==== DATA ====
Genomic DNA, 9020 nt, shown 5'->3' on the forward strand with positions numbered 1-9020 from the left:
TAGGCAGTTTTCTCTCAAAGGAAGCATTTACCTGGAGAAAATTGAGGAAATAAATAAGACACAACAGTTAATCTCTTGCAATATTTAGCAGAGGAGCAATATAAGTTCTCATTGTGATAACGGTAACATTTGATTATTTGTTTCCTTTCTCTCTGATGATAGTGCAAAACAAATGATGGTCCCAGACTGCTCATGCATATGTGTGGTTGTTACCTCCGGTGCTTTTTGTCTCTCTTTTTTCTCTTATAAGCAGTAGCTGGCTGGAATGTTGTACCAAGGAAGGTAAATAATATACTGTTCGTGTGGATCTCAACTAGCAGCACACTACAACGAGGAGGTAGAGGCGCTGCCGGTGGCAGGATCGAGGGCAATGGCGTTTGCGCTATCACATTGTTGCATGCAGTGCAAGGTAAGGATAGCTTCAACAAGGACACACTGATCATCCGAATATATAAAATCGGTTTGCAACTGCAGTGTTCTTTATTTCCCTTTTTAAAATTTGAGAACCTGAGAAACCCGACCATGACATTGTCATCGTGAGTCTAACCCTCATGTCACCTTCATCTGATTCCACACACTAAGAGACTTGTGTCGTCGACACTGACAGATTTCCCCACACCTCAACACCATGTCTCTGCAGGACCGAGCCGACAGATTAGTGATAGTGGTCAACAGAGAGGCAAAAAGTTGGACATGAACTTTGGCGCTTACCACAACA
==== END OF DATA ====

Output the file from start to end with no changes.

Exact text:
Genomic DNA, 9020 nt, shown 5'->3' on the forward strand with positions numbered 1-9020 from the left:
TAGGCAGTTTTCTCTCAAAGGAAGCATTTACCTGGAGAAAATTGAGGAAATAAATAAGACACAACAGTTAATCTCTTGCAATATTTAGCAGAGGAGCAATATAAGTTCTCATTGTGATAACGGTAACATTTGATTATTTGTTTCCTTTCTCTCTGATGATAGTGCAAAACAAATGATGGTCCCAGACTGCTCATGCATATGTGTGGTTGTTACCTCCGGTGCTTTTTGTCTCTCTTTTTTCTCTTATAAGCAGTAGCTGGCTGGAATGTTGTACCAAGGAAGGTAAATAATATACTGTTCGTGTGGATCTCAACTAGCAGCACACTACAACGAGGAGGTAGAGGCGCTGCCGGTGGCAGGATCGAGGGCAATGGCGTTTGCGCTATCACATTGTTGCATGCAGTGCAAGGTAAGGATAGCTTCAACAAGGACACACTGATCATCCGAATATATAAAATCGGTTTGCAACTGCAGTGTTCTTTATTTCCCTTTTTAAAATTTGAGAACCTGAGAAACCCGACCATGACATTGTCATCGTGAGTCTAACCCTCATGTCACCTTCATCTGATTCCACACACTAAGAGACTTGTGTCGTCGACACTGACAGATTTCCCCACACCTCAACACCATGTCTCTGCAGGACCGAGCCGACAGATTAGTGATAGTGGTCAACAGAGAGGCAAAAAGTTGGACATGAACTTTGGCGCTTACCACAACA